AFLW Player Focus: Tyla Hanks (Melbourne)

AS Melbourne chalked up its fifth win of the season on the weekend, accounting for Fremantle, one of the stars of that match was Tyla Hanks. The Melbourne midfielder was a woman on a mission from the very first ball up, and this week’s Player Focus seeks to take a deeper dive into the star onballer’s performance. 

AFLW Season 7: Round 6 – Melbourne 10.6 (66) def. Fremantle 5.6 (36)

Player Focus: Tyla Hanks (Melbourne)
Stats: 22 disposals, 6 tackles, 5 clearances and 3 marks 


Hanks started the game as she intended to go on. Although Kiara Bowers got the first touch of the game, Hanks ensured she was not going to go far with it as the Freo midfielder ran straight into a Hanks’ tackle as she exited the centre circle.

She was crashing packs from the get go, but unfortunately for Hanks the first time she crashed through one she clipped Hayley Miller high, and gave away a free kick in the process.

She then gave another free kick away for holding the ball, before pulling off ultimately one of her best moves of the quarter later on.

Hanks was on the wing, and timed her run to perfection to intercept a kick from Roxy Roux, and then went on a run and kicked inside 50. That inside 50 ultimately resulted in a goal to Tayla Harris.

At the very next centre clearance, her ability to position herself correctly saw the ball up tapped straight down her throat. Unfortunately for Hanks though, she was wrapped up straight away by Bowers so could not do much with that advantage.

On multiple occasions during the quarter she and Olivia Purcell worked in tandem to get the clearance out of the stoppage for their team.

She also set up inside 50s more than once during the quarter.


As the second quarter progressed and Melbourne started to gain some momentum, Hanks continued to play an important role in that.

She was laying tackles within 10 seconds of the beginning of the quarter, and would lay several more as the period progressed.

She also set up a number of forward 50 entries, whether it was handballing to the likes of Lily Mithen who then kicked it in, or receiving a handball from someone and Hanks would be the one that kicks it in.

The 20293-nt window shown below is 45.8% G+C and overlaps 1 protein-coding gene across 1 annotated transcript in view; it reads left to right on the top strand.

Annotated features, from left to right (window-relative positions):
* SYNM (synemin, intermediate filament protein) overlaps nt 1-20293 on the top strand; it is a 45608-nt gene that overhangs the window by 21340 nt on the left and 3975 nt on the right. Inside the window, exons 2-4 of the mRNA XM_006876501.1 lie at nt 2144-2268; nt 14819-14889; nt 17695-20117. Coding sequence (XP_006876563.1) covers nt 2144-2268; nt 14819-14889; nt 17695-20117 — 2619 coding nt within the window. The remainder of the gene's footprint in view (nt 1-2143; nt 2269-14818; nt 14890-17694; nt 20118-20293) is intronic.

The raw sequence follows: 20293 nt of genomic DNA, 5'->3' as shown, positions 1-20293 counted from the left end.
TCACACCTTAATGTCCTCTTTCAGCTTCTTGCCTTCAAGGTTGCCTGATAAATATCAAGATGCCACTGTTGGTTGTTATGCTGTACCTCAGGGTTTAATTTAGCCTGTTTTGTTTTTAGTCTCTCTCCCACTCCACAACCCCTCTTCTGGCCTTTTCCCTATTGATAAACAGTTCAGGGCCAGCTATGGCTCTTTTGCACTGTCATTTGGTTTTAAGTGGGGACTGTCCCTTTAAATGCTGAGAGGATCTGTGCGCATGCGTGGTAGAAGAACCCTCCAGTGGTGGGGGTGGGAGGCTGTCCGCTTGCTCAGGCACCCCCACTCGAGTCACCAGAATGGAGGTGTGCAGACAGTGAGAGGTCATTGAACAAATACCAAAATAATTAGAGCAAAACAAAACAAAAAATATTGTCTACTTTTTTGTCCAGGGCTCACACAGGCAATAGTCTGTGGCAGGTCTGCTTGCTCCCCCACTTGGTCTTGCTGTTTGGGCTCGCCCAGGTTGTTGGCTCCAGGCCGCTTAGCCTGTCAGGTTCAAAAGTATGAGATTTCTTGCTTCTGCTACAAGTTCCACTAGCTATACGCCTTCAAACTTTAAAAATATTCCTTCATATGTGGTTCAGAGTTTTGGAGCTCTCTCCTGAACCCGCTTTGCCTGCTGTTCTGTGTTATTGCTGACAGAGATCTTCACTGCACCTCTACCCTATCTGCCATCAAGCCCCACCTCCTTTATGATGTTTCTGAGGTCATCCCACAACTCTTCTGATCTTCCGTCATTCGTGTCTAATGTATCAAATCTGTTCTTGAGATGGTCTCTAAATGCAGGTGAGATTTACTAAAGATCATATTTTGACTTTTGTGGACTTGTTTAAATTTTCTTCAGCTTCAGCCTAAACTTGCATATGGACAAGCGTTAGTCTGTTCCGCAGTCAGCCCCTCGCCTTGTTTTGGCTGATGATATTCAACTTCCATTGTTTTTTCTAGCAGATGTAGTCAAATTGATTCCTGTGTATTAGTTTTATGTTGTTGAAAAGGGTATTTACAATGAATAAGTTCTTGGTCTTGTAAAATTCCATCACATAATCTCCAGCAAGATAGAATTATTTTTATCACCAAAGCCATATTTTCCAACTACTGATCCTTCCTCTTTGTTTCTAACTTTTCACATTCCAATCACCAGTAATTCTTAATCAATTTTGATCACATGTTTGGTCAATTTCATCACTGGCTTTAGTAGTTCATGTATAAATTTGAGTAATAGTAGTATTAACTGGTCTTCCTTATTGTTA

Something else that happened on a number of occasions was Hanks intercepting kicks out of Melbourne’s forward 50.

One of those instances saw Hanks pass it off to Maeve Chaplin, who subsequently kicked it to Eden Zanker, and Zanker popped it through for her second major of the afternoon.

Her running capabilities was on full display during the quarter too, with multiple non-stop runs from one end to the other end of the ground, and in one particular instant she kept running into defence to help Libby Birch and give her a handball outlet.


As things evened up in the third term, Hanks did not have as much of an impact as she had had in the first half but still certainly had an impact.

After a couple of missed clearance opportunities, her first real impact in the quarter was a kick up the wing, which kicked off a passage of play that resulted in an inside 50 for the Dees.

There was one passage of play where her 157cm stature was certainly her enemy, when she was the target of a kick inside the corridor from a team mate, but could not mark it because she was not tall enough.

Later in the quarter she did manage to help create a clearance for the Dees, when she handballed to Purcell who was the one to ultimately clear the ball out of the centre.  


As Melbourne put its foot down and wrestled back momentum, Hanks really developed a partnership with Purcell, with the pair working in tandem to move Melbourne forward.

Hanks proved to be a valuable asset at both ends during the quarter, providing an option to Birch kicking out after a behind while also kicking inside 50 that resulted in a goal to Sabreena Duffy later in the quarter.

Her only blimp for the term was a free kick she gave away for holding while she was tackling a Docker.

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